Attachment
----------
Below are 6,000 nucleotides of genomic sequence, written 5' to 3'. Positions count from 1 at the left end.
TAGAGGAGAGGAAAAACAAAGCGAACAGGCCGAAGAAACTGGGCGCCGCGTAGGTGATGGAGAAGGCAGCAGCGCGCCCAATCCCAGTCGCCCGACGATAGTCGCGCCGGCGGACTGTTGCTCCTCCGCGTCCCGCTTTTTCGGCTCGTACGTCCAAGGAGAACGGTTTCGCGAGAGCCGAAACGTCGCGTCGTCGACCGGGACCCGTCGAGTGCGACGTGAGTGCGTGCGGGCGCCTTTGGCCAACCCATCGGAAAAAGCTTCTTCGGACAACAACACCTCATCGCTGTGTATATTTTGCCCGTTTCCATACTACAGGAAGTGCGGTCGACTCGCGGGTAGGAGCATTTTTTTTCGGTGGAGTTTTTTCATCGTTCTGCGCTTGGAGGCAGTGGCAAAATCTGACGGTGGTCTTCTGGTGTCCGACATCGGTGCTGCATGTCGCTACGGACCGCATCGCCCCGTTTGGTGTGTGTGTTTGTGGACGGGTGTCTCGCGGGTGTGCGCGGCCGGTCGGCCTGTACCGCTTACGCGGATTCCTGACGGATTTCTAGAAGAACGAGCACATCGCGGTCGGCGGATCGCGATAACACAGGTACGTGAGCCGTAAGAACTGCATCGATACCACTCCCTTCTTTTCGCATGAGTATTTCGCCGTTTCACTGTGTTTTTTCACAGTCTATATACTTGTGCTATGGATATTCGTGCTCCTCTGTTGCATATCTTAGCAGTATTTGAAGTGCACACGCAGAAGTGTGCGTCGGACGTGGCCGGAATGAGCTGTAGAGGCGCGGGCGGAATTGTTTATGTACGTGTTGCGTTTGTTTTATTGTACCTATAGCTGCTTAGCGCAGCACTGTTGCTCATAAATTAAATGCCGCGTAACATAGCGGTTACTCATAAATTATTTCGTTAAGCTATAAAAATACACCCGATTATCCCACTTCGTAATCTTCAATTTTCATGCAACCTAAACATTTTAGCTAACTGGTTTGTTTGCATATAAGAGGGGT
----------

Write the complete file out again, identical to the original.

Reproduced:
Below are 6,000 nucleotides of genomic sequence, written 5' to 3'. Positions count from 1 at the left end.
TAGAGGAGAGGAAAAACAAAGCGAACAGGCCGAAGAAACTGGGCGCCGCGTAGGTGATGGAGAAGGCAGCAGCGCGCCCAATCCCAGTCGCCCGACGATAGTCGCGCCGGCGGACTGTTGCTCCTCCGCGTCCCGCTTTTTCGGCTCGTACGTCCAAGGAGAACGGTTTCGCGAGAGCCGAAACGTCGCGTCGTCGACCGGGACCCGTCGAGTGCGACGTGAGTGCGTGCGGGCGCCTTTGGCCAACCCATCGGAAAAAGCTTCTTCGGACAACAACACCTCATCGCTGTGTATATTTTGCCCGTTTCCATACTACAGGAAGTGCGGTCGACTCGCGGGTAGGAGCATTTTTTTTCGGTGGAGTTTTTTCATCGTTCTGCGCTTGGAGGCAGTGGCAAAATCTGACGGTGGTCTTCTGGTGTCCGACATCGGTGCTGCATGTCGCTACGGACCGCATCGCCCCGTTTGGTGTGTGTGTTTGTGGACGGGTGTCTCGCGGGTGTGCGCGGCCGGTCGGCCTGTACCGCTTACGCGGATTCCTGACGGATTTCTAGAAGAACGAGCACATCGCGGTCGGCGGATCGCGATAACACAGGTACGTGAGCCGTAAGAACTGCATCGATACCACTCCCTTCTTTTCGCATGAGTATTTCGCCGTTTCACTGTGTTTTTTCACAGTCTATATACTTGTGCTATGGATATTCGTGCTCCTCTGTTGCATATCTTAGCAGTATTTGAAGTGCACACGCAGAAGTGTGCGTCGGACGTGGCCGGAATGAGCTGTAGAGGCGCGGGCGGAATTGTTTATGTACGTGTTGCGTTTGTTTTATTGTACCTATAGCTGCTTAGCGCAGCACTGTTGCTCATAAATTAAATGCCGCGTAACATAGCGGTTACTCATAAATTATTTCGTTAAGCTATAAAAATACACCCGATTATCCCACTTCGTAATCTTCAATTTTCATGCAACCTAAACATTTTAGCTAACTGGTTTGTTTGCATATAAGAGGGGT